- One avenue is for audacious Parties to play a leadership role during the Facilitative Multilateral Consideration of Progress by asking their peer’s hard questions about their mitigation actions, or even raising such questions about their own level of progress. Indeed, developing country negotiators are likely to weigh their desire to hold other countries accountable for the risk of damaging diplomatic ties or even jeopardizing access to climate finance. By contrast, there is an opportunity for other countries to act as “norm entrepreneurs”[x] by putting the questions of the highest possible ambition, fairness, and progress of NDC targets on the agenda.
- Another avenue is for the Global Stocktakes, starting in 2023, to deliver outputs that take a clear and replicable approach to inform Parties on how to upgrade their NDC targets. Unfortunately, as much cannot be said of the Talanoa Dialogue held in 2018. The Stocktake’s mandate to engage with equity and the best available science opens the door to creative ways of going beyond a purely global examination of progress, for instance through the identification of indicators, benchmarks, and best practices.[xi]
- The Implementation and Compliance Committee is mandated to identify systemic issues and to refer these to the Conference of the Parties (CMA) with its recommendations. Although reporting challenges are likely to arise on a systemic scale for Parties with capacity limitations, the committee could also be on the lookout for substantive implementation concerns. The current development of the committee’s Rules of Procedure offers an opportunity to anticipate how the committee could hold Parties to account in response to large-scale issues with the ambition and progression of NDCs such as those identified in UNEP’s Emissions Gap Report 2019.
In sum, even as the Paris Agreement turns five, the extent to which Parties are ready to be held to account is far from obvious. The Katowice Rulebook’s adoption at COP 24 was only possible because important concessions were made on all sides, as a result of which accountability for Parties’ substantive climate actions suffers from important weaknesses and gaps. Yet the flipside observation is equally important: the Paris Agreement’s accountability mechanisms are not only procedural in their focus. Albeit few and narrow, they do offer concrete opportunities for Parties to learn, change their positions, and mediate their outstanding disagreements regarding how to share the burdens and opportunities of climate action that only await to be seized.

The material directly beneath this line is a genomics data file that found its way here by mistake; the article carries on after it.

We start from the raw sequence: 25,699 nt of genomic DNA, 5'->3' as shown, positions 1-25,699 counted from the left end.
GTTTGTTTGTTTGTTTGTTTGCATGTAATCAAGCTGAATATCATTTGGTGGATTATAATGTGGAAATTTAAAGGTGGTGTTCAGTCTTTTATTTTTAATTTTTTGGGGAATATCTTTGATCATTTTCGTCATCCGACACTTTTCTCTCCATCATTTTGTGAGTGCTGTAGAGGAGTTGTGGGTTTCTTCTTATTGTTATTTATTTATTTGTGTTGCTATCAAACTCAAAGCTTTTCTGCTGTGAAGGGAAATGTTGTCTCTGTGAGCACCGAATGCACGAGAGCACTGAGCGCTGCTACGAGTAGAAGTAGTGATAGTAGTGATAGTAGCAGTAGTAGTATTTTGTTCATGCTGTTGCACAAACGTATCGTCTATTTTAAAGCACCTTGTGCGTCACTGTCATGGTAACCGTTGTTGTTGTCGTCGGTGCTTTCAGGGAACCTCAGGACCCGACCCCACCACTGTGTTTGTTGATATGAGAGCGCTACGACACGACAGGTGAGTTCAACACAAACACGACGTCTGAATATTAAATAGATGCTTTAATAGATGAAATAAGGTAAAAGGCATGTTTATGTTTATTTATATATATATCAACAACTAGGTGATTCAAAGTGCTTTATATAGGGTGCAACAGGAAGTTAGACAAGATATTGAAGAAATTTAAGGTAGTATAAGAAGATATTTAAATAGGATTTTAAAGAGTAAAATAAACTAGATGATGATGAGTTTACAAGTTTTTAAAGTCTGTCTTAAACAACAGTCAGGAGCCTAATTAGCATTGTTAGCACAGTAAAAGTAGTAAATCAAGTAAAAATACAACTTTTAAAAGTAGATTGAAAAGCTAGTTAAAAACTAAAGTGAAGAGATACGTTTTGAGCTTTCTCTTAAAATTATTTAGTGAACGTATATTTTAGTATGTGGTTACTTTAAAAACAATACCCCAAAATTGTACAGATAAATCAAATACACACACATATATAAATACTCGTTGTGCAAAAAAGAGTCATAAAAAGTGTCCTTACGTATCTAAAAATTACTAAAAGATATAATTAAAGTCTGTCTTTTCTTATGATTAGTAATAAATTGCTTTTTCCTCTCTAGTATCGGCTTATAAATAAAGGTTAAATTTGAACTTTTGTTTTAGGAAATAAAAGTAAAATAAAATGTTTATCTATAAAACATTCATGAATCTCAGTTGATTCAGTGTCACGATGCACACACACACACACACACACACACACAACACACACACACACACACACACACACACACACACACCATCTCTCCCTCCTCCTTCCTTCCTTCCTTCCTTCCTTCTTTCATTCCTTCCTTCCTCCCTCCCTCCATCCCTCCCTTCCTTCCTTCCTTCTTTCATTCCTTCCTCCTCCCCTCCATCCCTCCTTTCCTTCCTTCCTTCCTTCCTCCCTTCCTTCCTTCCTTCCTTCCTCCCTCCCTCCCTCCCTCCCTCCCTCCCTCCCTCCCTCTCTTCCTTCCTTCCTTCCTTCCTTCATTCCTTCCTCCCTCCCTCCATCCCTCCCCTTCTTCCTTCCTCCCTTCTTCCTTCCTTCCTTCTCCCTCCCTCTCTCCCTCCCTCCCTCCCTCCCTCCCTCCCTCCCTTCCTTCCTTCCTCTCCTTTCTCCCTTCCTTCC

* Christopher Campbell-Duruflé is a doctoral candidate and Pierre Elliott Trudeau Foundation Scholar 2016 at the University of Toronto. He was an accredited observer to COP 21 on behalf of the University of Toronto and of the Center for International Sustainable Development Law and has supported the delegation of Burkina Faso from COP 22 to COP 25. He wishes to thank his supervisor Jutta Brunnée, University Professor and Metcalf Chair in Environmental Law at the University of Toronto, for helpful comments on this post. Any shortcomings remain his.
[i] Melvin J. Dubnick, “Accountability as a Cultural Keyword” in Mark Bovens et al, eds, The Oxford Handbook of Public Accountability (New York, NY: Oxford University Press, 2014) at 30.
[ii] Ruth W. Grant & Robert O. Keohane, “Accountability and Abuses of Power in World Politics” (2006) 99 American Political Science Review 29.
[iii] Daniel Bodansky, Jutta Brunnée & Lavanya Rajamani, International Climate Change Law (Oxford, New York: Oxford University Press, 2017) at 214.
[iv] María Pía Carazo & Daniel Klein, “Implications for Public International Law: Initial Considerations,” in Daniel Klein et al., eds, The Paris Agreement on Climate Change: Analysis and Commentary (Oxford: Oxford University Press, 2017) at 404.
[v] Christina Voigt & Xiang Gao “Accountability in the Paris Agreement: The Interplay between Transparency and Compliance” (2020) 1 Nordic Environmental Law Journal 31 at 57.
[vi] Among others, I draw from Jutta Brunnée, “International Legal Accountability through the Lens of the Law of State Responsibility” (2005) 36 Netherlands Yearbook of International Law 21 and Mark Bovens, “Analysing and Assessing Public Accountability: A Conceptual Framework” (2006) 13 European Law Review 447.
[vii] Susan Park & Teresa Kramarz, eds, Global Environmental Governance and the Accountability Trap (Cambridge, Massachusetts: The MIT Press, 2019).
[viii] Meinhard Doelle, “The Paris Agreement: Historic Breakthrough or High Stakes Experiment?” (2016) 6:1-2 Climate Law 1 at 20.
[ix] Christopher Campbell-Duruflé, “Accountability or Accounting? Elaboration of the Paris Agreement’s Implementation and Compliance Committee at COP 23” (2018) 8 Climate Law 1.
[x] Martha Finnemore & Kathryn Sikkink, “International Norm Dynamics and Political Change” (1998) 52 International Organization 887.
[xi] See also: Alexander Zahar, “Collective Progress in the Light of Equity Under the Global Stocktake” (2019) 9:1-2 Climate Law 101.